Second, if your conception of government includes national security, then you probably don’t have too much to complain about. We spent a lot in the 1980s; spent a lot less in the 1990s after winning the Cold War; and spent more in the past decade for the wars in Afghanistan and Iraq. I personally don’t think that we should have invaded Iraq, but if you take that as given (and that was very much the doing of Bush II and Cheney), then the increased spending has been justified.
So the only sense in which we have “big government” that has been getting bigger is entitlements. And the key question here is: should increased entitlement spending count as bigger government? Here I say: not really. Obviously entitlements like Social Security are government programs, and Medicare is more intrusive into the private sector than Social Security. But if we accept Social Security and Medicare at some size, is the fact that their outlays are growing evidence that the government is getting bigger in any meaningful sense?
For Social Security, the answer is clearly no. Social Security’s outlays to the individual beneficiary have remained constant, and so the amount by which those outlays or the promise of those outlays changes peoples’ and firms’ behavior is constant. The implications of a potential payroll tax increase are more complicated, but since those taxes haven’t increased in decades, it’s hard to say that government has been getting bigger because of payroll tax increases.
Medicare is also more complicated, but the basic principle is simple. Say in year 0 health care costs $100. In year 1 health care costs $110 (assume zero inflation). If Medicare outlays are 10 percent higher in year 1, is that bigger government? The first-order answer is no, because Medicare is buying the same amount of health care it was in year 0; so if we as a nation decided that Medicare was buying the appropriate amount of health care, then it is still buying the appropriate amount of health care. When you dig a little deeper things get more complicated because there should be some price elasticity of demand for health care, so if prices go up by 10 percent we as a society probably want to buy a little less than 10 percent more health care — maybe 8 percent more, since health care is pretty inelastic. So the point there is that Medicare should evolve toward better cost containment, which is basically the philosophy behind part of the Affordable Care Act.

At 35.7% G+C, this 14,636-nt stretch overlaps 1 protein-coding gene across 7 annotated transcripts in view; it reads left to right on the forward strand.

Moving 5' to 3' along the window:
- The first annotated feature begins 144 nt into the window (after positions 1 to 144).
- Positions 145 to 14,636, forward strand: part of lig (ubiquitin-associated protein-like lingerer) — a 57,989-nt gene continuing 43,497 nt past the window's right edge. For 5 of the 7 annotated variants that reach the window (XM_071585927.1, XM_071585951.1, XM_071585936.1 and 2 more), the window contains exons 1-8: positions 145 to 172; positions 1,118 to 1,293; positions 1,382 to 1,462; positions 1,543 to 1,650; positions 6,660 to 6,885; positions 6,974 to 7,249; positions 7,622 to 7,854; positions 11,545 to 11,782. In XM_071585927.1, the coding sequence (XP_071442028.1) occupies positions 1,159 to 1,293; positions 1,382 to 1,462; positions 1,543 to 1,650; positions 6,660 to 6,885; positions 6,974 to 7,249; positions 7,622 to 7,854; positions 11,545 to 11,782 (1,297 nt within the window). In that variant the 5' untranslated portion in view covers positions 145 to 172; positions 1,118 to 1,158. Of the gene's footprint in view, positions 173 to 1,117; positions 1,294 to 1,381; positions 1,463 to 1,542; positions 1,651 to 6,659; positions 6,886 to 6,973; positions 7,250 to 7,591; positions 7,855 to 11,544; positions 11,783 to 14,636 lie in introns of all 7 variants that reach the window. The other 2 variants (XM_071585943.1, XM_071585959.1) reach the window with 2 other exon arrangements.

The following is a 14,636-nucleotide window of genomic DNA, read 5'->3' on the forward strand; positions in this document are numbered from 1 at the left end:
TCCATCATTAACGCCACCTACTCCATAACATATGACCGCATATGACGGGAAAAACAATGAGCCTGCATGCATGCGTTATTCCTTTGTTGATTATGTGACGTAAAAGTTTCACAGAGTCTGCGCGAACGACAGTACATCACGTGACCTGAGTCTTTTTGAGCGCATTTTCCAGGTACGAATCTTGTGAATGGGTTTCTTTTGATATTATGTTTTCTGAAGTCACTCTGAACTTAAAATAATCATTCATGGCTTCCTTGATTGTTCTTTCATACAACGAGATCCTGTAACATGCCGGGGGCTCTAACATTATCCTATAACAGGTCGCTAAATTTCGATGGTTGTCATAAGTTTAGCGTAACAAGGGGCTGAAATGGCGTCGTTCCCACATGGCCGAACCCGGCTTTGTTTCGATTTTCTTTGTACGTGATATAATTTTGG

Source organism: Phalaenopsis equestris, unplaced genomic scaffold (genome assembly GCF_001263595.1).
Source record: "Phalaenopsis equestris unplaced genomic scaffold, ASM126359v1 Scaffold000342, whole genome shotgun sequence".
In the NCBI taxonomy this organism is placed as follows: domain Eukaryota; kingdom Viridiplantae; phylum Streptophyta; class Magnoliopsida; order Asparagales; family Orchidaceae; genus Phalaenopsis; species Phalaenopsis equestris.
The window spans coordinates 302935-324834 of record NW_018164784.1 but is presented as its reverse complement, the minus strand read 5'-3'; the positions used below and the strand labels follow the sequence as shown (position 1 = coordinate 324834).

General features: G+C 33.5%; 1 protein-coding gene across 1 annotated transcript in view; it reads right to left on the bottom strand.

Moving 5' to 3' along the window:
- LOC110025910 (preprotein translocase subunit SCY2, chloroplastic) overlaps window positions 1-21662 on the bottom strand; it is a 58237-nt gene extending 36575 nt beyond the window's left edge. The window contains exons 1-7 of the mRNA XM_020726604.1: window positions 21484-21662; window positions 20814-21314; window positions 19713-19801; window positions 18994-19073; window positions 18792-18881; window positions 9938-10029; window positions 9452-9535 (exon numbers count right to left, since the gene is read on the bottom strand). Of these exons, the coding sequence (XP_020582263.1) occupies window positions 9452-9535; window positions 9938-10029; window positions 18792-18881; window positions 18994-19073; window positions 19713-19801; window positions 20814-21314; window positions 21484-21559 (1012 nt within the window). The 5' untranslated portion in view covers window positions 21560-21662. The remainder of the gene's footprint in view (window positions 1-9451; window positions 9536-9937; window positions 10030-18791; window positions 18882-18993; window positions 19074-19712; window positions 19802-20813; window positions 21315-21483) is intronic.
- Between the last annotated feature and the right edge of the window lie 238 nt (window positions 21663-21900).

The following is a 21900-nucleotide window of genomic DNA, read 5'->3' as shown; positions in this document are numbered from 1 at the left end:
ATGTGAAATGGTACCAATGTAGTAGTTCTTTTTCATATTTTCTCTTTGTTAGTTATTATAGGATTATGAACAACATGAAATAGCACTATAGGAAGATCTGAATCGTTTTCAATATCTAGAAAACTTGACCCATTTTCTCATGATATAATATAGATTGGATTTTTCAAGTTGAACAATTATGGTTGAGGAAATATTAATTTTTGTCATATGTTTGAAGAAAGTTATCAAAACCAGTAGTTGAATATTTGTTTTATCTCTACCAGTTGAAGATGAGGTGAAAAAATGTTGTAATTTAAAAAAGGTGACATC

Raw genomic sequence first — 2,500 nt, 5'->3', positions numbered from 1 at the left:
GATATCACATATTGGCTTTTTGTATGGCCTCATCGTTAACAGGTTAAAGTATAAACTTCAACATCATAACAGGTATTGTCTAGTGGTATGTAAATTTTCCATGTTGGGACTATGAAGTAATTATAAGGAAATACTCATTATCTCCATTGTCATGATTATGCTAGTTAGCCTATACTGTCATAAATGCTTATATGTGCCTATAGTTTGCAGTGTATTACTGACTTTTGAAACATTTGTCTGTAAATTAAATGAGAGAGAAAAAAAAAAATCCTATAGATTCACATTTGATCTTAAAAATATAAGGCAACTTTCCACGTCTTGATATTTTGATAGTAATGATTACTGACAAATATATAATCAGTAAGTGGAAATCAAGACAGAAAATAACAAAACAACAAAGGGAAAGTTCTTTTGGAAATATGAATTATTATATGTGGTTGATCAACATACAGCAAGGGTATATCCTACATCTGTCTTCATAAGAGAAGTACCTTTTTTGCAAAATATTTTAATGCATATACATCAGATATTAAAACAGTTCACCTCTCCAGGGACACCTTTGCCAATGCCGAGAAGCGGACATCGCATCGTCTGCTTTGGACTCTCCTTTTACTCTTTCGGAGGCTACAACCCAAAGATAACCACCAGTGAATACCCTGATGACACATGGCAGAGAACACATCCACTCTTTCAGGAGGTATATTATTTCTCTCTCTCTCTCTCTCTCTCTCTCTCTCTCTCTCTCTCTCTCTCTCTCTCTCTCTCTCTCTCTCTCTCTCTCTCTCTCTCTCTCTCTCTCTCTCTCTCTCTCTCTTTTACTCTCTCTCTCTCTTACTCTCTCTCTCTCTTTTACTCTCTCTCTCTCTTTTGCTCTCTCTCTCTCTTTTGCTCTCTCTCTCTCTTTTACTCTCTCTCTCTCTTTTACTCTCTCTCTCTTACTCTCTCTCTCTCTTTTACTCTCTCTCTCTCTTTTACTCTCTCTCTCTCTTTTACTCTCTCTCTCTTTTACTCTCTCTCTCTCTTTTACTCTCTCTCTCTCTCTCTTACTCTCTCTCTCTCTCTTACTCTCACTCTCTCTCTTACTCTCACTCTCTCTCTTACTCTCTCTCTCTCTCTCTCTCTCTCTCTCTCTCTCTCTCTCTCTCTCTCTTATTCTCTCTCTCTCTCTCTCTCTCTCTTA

Now, none of this is to deny that there is a problem out there somewhere in the future, since entitlement spending is currently projected to grow faster than revenues . . . forever. But the reason for that has nothing to do with “big government” in the classical right-wing sense of government bureaucrats telling freedom-loving Americans what to do. There are two basic reasons. First, our population is getting older, and we decided decades ago to create certain programs to help old people. Second, health care costs are going up rapidly. (And five minutes of comparative research will tell you that the best way to control health care costs is more government, in the form of a national health insurance program. The problem we have here is that the private sector determines the cost of health care but the national government is committed to buy a certain amount of it).
Of course, conservatives are jumping on the projected entitlement deficits to demand further cuts in the part of government they hate, mainly discretionary non-defense spending. But that “solution” has nothing to do with the problem we face.
* This post is vaguely motivated by the book I’m currently reading: The Age of Deficits: Presidents and Unbalanced Budgets from Jimmy Carter to George W. Bush, by Iwan Morgan. It goes into detail on all of the major budget negotiations of the past thirty-five years. (One reason I’ve been blogging less is that I’m trying to read more and write less.)
** I know there are problems with the CBO’s baseline projection (the CBO knows it, too), but those problems are much bigger in areas other than discretionary spending. The big whoppers in the baseline are things like letting tax cuts expire, not patching the AMT, and not passing an annual fix to Medicare payment schedules.